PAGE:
Why It Works: Like many of the humorous stand alone episodes, Xander stands as the main character of the episode and it is the second time he’s been rejected by a girl in two seasons. The episode starts off slowly and there is suspicion that it might revolve around Angel’s dangerous new obsession with Buffy, but when Buffy and Amy both start flirting with Xander, the fun begins. The soundtrack of ‘Dr. Love’ works a treat and the interaction of the infuriated Giles, the love-stricken Jenny and poor, hopeless Xander is hilarious. Around the ‘Cordettes’, Cordelia’s acid tongue is at its sharpest, but the episode’s conclusion keeps the show’s continuity and provides the basis for almost a season’s worth of laughs.

Quotablest Quote:
Xander: “Do you know what’s a good day to break up with somebody? Any day besides Valentine’s Day! I mean, what, were you running low on dramatic irony?”

GO FISH (Season 2, Episode 20)

Synopsis: The Sunnydale High swim team is winning competitions, but also seem to be losing their skin. The Scooby Gang investigate and find the swim team are taking steroids that have the unfortunate side effect of turning them into sea monsters. Xander’s undercover work lands him in danger, resulting in blood transfusion and the excitement of Willow and Cordelia.

Why It Works: An episode full of red herrings, but also full of one-liners. This was David Fury’s first episode for Buffy and is an indication of the humour present in his later episodes. Xander and Cordelia comes through with the funnies again, both taking a side on the issue of the swim team and its various privileges. Of course, Cordelia’s pro and Xander’s con – until he joins the team. A very light episode in between ‘I Only Have Eyes For You’ and the season end ‘Becoming’, but very enjoyable.

Quotablest Quote:
Xander: And what about that nutty ‘all men are created equal’ thing?
Cordelia: Propaganda spouted out by the ugly and less deserving.
Xander: I think that was Lincoln.
Cordelia: Disgusting mole and stupid hat.
Willow: Actually, it was Jefferson.
Cordelia: Kept slaves. Remember?

BAND CANDY (Season 3, Episode 6)

Synopsis: The Mayor and Mr Trick hire bad guy Ethan Rayne to distract the population of Sunnydale while they prepare a sacrifice for a demon named Lagos. Rayne uses cursed candy bars, sold by the Sunnydale High students to raise money for the band, which turn the adults into teenagers. Giles and Joyce are both affected and although this pleases Buffy at first, it ultimately results in her disapproval.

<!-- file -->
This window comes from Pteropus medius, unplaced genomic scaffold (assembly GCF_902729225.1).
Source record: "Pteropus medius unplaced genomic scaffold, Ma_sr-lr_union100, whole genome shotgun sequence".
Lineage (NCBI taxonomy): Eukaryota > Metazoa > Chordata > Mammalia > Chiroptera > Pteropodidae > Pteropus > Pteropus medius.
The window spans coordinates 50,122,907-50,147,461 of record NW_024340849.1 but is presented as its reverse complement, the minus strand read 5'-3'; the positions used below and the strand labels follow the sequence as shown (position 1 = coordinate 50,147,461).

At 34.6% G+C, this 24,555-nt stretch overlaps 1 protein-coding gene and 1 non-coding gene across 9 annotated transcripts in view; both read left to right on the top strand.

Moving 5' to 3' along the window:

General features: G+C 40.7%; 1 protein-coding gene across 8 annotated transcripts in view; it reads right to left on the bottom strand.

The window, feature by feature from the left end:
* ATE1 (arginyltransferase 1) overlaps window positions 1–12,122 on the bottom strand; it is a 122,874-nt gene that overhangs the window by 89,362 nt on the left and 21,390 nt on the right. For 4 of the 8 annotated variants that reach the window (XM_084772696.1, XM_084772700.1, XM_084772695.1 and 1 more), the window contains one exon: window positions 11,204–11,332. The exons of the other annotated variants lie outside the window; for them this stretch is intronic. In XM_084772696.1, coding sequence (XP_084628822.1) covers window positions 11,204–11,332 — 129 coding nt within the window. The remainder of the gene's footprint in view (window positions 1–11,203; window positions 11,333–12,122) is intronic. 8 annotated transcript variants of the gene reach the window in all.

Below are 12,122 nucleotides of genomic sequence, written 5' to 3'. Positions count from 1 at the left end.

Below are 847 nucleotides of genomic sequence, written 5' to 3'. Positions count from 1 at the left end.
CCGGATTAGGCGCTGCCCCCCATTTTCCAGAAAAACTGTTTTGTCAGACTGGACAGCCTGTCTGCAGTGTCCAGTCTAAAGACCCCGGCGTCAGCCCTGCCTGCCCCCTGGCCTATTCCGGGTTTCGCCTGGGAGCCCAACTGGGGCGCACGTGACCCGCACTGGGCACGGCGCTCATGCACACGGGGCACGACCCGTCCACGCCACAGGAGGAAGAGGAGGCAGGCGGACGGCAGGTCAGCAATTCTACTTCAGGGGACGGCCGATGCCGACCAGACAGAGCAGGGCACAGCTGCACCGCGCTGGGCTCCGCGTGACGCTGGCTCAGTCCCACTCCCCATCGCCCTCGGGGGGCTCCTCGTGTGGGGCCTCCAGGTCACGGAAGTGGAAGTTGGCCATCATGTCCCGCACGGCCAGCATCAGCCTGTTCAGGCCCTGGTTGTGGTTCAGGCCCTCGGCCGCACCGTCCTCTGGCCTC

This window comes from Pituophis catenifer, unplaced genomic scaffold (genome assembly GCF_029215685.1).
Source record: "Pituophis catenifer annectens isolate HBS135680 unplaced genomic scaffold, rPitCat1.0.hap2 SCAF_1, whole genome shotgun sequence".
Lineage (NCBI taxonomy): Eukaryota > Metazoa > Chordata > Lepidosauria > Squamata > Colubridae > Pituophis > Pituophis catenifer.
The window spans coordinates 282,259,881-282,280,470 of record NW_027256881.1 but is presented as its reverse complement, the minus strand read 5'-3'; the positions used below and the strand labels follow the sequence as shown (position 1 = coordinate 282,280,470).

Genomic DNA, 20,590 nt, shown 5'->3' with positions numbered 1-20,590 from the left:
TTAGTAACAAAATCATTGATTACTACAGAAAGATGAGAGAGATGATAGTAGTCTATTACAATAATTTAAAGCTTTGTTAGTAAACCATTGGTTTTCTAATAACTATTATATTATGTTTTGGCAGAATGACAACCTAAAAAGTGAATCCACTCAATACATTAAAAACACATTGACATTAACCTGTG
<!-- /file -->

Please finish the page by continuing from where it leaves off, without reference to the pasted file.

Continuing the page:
Why It Works: This episode works principally because the characters’ nuances, well known by this time, change drastically. Although Joyce comes off partially as annoying and whiny, Giles’ reversion to a rebellious cockney and Principal Snyder’s nerdish tendencies make this episode very entertaining. The Scooby Gang play most of this episode straight, even Xander, but the comical performances by the adults are fantastic, especially where Giles and Joyce argue with the ‘mature’ Buffy.

Quotablest Quote:
Willow: ‘Kiss rocks’? Why would anyone want to kiss… Oh, wait. I get it.

THE ZEPPO (Season 3, Episode 13)

Synopsis: It’s the end of the world again and the Scooby Gang must assemble for the fight – except Xander. Sidelined for the showdown, Xander borrows his uncle’s car and after a riling from Cordelia, befriends a group of zombie teenagers. While they plan to ‘bake a cake’, Xander is seduced by Faith, before saving the school from exploding.

Why It Works: Like ‘Band Candy’, the humour from this episode lies in its self-referential parodies. Instead of the overly dramatic apocalypse scenario, Xander’s adventure for acceptance and identity is the main storyline. He goes from scene to scene, trying to fit in, but ultimately finds that instead of trying to be someone else, such as ‘Car Guy’, he’s better off being himself. His seduction by Faith is classic comedy and satire of the usual Buffy structure is a great reprieve from the show’s moments of heavy drama, while allowing Xander to find his own place within the Scooby Gang.

Quotablest Quote:
Xander: Yeah, great knife. Although I think it may technically be a sword.
Jack O’Toole: She’s called Katie.
Xander: You gave it a girl’s name. How very serial killer of you.

FEAR ITSELF (Season 4, Episode 4)

Synopsis: Halloween once again provides the Scooby Gang with a predicament. The Frat Party’s haunted house has turned into a real house of horrors, due to Oz’s blood being spilt on an ancient rune. A fear demon is trying to emerge, leading to Buffy being dragged into a basement of zombies, Xander turning invisible, Willow’s magic going awry and Oz changing into his werewolf state. Eventually Anya and Giles rescue the gang, before Buffy stomps the miniscule fear demon.

Why It Works: Although the episode is surprisingly similar to Season One’s ‘Nightmares’ with hints of Season Two’s ‘Halloween’, ‘Fear Itself’ is very good episode. Much of the laughs come from the incidents outside of the haunted house, such as Giles’ ridiculous sombrero and dancing skeleton or Xander and Anya’s interaction. Finally, the appearance of the miniature fear demon and Xander’s taunting conclude an enjoyable Halloween romp. Also notable for the first mention of Anya’s fear of bunnies.

Quotablest Quote:
Anya: What?
Xander: That’s your scary costume?
Anya: Bunnies frighten me.

SUPERSTAR (Season 4, Episode 17)

Synopsis: Jonathan is a world-class superhero, worshipped by all, with Buffy as his sidekick. When a demon arrives that Jonathan is reluctant to fight, Buffy realises something is amiss. With the help of Anya, Buffy discovers that Jonathan has created an alternate reality, which spawned the monster. By Buffy eventually killing the monster, the alternate world Jonathan created disappears, but the advice he gives Buffy and Riley about the Faith incident remains.